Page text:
On Sports Reporters Being in Bed with Leagues

Dave McKenna, writing for Deadspin about the elite NFL media being stooges:

“It’s fascinating,” [the agent] said, having watched enough of the aftermath of Ray Rice’s left cross to his fiancée’s chin to feel validated in his cynical view of how information is disseminated to football fans from up high. “It shows you’ve got this small group of influential commentators and writers making more money then they ever dreamed of, living a lifestyle they never dreamed of, and they don’t wanna upset the applecart.”

As the agent and many others see it, the Rice fiasco has been a clarifying moment for the top tier of NFL beat reporting, which today looks like nothing so much as a well-appointed kennel for obedient lapdogs. Because access is the coin of the realm in a media age that demands an ever-replenishing supply of what one NFL beat guy called “nuggets”— Green Bay-Seattle will kick off the season!—the star reporters to one extent or another all belong to the league. “I’m not in bed with the league,” said the reporter. “Sometimes I wish I was because a) there’s a lot more money it and b) if you’re going to be in bed with anybody, it should be the people in the league office.”

The chosen few disseminators of football intelligence are multimedia stars today, with gigs in print and online and on TV and radio, and with huge Twitter presences—Schefter, King, and Mort have a combined six million followers. The NFL need only filter the message of a very few folks to shape the entire national discussion.

This reflects back on those media stars, for whom the rewards go well past money. One NFL reporter told me that among the most striking scenes he witnessed while attending various training camps this summer was Schefter “getting hounded for autographs as much as the quarterback.” Why wouldn’t those not in the NFL’s influencer club aspire to be?

Exactly what I was saying last week— upset the status quo, lose access and by extension, money.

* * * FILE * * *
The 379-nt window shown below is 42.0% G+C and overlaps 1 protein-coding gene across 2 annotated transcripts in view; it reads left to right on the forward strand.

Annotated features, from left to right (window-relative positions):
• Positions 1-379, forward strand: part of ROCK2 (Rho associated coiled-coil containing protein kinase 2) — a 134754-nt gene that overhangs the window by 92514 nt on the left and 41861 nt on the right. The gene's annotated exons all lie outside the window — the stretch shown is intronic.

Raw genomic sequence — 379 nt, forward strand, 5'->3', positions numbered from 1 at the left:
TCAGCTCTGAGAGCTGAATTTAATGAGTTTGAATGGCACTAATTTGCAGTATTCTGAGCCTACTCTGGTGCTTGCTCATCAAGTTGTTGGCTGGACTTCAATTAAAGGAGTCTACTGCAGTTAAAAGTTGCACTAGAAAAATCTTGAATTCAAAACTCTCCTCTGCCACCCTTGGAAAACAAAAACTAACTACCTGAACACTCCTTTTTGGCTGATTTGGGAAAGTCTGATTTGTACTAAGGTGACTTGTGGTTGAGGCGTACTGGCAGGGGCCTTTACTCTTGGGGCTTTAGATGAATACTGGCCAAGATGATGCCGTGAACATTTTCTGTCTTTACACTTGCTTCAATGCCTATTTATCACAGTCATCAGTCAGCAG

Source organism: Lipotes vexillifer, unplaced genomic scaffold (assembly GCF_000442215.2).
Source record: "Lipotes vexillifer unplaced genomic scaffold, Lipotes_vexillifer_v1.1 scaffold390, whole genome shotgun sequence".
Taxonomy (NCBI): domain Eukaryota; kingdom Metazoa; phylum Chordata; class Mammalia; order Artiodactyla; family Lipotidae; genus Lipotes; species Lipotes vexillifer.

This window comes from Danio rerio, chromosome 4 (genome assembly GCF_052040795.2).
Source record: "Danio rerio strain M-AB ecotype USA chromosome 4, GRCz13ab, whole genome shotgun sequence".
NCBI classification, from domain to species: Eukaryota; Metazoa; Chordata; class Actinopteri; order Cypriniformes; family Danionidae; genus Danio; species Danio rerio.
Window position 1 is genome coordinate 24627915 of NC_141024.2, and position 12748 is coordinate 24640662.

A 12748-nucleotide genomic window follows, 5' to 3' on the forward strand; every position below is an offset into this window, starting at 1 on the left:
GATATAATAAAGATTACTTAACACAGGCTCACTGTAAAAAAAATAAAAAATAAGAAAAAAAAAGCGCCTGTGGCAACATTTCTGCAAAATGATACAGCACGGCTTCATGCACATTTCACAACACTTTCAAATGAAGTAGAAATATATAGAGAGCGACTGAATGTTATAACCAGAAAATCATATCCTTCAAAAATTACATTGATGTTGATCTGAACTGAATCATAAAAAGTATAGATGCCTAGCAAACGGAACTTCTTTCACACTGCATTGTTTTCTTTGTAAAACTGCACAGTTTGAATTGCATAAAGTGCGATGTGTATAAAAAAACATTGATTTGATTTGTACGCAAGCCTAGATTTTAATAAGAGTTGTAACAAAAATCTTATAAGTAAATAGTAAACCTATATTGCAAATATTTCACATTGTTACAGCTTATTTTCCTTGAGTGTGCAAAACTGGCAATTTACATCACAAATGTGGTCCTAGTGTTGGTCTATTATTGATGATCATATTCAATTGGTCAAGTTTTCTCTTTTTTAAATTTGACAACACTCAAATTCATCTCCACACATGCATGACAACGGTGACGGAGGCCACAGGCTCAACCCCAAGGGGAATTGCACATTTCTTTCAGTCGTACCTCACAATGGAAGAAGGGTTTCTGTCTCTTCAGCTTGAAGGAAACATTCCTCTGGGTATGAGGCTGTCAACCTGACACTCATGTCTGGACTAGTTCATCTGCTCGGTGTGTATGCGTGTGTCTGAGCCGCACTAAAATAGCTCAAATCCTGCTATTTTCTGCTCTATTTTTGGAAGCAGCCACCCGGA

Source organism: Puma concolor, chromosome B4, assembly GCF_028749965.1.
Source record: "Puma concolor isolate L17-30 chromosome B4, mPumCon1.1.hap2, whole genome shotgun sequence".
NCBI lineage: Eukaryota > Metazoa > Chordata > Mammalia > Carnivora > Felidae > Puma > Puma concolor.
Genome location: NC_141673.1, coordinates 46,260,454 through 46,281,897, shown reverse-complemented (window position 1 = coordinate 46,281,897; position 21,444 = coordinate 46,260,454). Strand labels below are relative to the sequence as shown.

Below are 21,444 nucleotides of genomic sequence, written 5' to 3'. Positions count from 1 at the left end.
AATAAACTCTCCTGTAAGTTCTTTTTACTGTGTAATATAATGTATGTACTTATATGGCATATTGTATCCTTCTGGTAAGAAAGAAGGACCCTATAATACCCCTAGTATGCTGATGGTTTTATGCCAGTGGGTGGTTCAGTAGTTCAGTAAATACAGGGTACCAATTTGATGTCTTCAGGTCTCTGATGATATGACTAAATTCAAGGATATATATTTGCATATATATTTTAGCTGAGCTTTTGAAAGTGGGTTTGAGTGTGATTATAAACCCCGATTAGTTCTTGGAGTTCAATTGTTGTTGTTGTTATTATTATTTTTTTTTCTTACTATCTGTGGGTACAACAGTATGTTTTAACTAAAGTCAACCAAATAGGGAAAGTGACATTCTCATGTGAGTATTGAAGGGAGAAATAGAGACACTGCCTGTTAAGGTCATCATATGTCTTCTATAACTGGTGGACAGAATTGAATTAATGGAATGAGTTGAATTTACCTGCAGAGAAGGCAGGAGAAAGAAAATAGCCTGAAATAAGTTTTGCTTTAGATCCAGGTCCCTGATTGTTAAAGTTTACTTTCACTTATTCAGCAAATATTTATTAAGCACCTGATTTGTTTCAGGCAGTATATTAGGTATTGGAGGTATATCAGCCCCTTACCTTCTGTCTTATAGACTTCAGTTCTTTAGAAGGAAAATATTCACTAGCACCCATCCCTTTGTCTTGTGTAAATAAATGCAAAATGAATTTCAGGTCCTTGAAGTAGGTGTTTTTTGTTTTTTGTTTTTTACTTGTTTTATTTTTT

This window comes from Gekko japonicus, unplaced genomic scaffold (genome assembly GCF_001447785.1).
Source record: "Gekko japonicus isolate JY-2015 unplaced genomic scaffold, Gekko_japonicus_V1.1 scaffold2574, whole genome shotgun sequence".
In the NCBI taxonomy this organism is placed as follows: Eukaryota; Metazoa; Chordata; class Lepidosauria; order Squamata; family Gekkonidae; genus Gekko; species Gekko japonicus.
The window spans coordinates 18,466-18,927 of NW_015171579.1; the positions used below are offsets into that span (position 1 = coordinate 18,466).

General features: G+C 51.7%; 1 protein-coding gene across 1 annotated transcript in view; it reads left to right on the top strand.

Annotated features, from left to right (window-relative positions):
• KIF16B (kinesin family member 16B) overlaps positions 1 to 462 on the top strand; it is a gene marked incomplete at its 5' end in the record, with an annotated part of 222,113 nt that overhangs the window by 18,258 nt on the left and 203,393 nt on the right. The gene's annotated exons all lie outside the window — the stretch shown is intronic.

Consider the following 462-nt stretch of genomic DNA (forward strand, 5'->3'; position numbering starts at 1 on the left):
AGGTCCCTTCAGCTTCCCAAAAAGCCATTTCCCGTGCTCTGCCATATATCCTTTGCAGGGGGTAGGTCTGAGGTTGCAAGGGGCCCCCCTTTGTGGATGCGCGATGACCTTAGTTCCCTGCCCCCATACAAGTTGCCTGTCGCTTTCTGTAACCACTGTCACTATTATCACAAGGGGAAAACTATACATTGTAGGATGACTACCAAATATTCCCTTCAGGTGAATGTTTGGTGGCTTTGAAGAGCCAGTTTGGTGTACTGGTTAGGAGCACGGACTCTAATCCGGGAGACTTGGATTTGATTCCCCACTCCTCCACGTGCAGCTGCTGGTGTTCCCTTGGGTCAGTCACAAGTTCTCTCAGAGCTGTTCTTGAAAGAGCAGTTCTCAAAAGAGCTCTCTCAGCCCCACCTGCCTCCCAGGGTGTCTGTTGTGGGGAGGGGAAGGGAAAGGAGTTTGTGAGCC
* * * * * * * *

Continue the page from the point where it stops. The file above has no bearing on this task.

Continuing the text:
Good article on Deadspin.

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23 Responses

  1. Does Crossing Broad even qualify as a web site anymore? This is bad even by their extraordinarily low standards. THIS SITE MAKES ME SICK! SHUT IT DOWN!

    1. Or just leave, go back to your favorite porn site and have a fap and cry afterwards like you usually do 3 times a day.

    2. Your outrage is genuinely strange here. There’ve been 10 posts since last night, a couple of which were rather long and took hours to write and put together. If you haven’t realized that sometimes we find and excerpt other interesting things (which is hardly unique to this blog), especially ones that go along with a previous post, then I don’t know what to tell you. You’re looking for something you’re not going to find. Go read The New Yorker.

      1. Kyle, I can’t help you improve your site unless you listen to my critiques. I don’t embrace excuses – I embrace solutions. Maybe if you listened to me you’d be able to prevent your web site from becoming just another statistic.

  2. “This is exactly what I was saying last week!”

    Holy shit, you griped about reporters being in bed with the NFL? That was you? Damn dude I never knew you were so prescient! What’s next, gonna stretch your neck out to say cheerleaders are viewed as sex objects?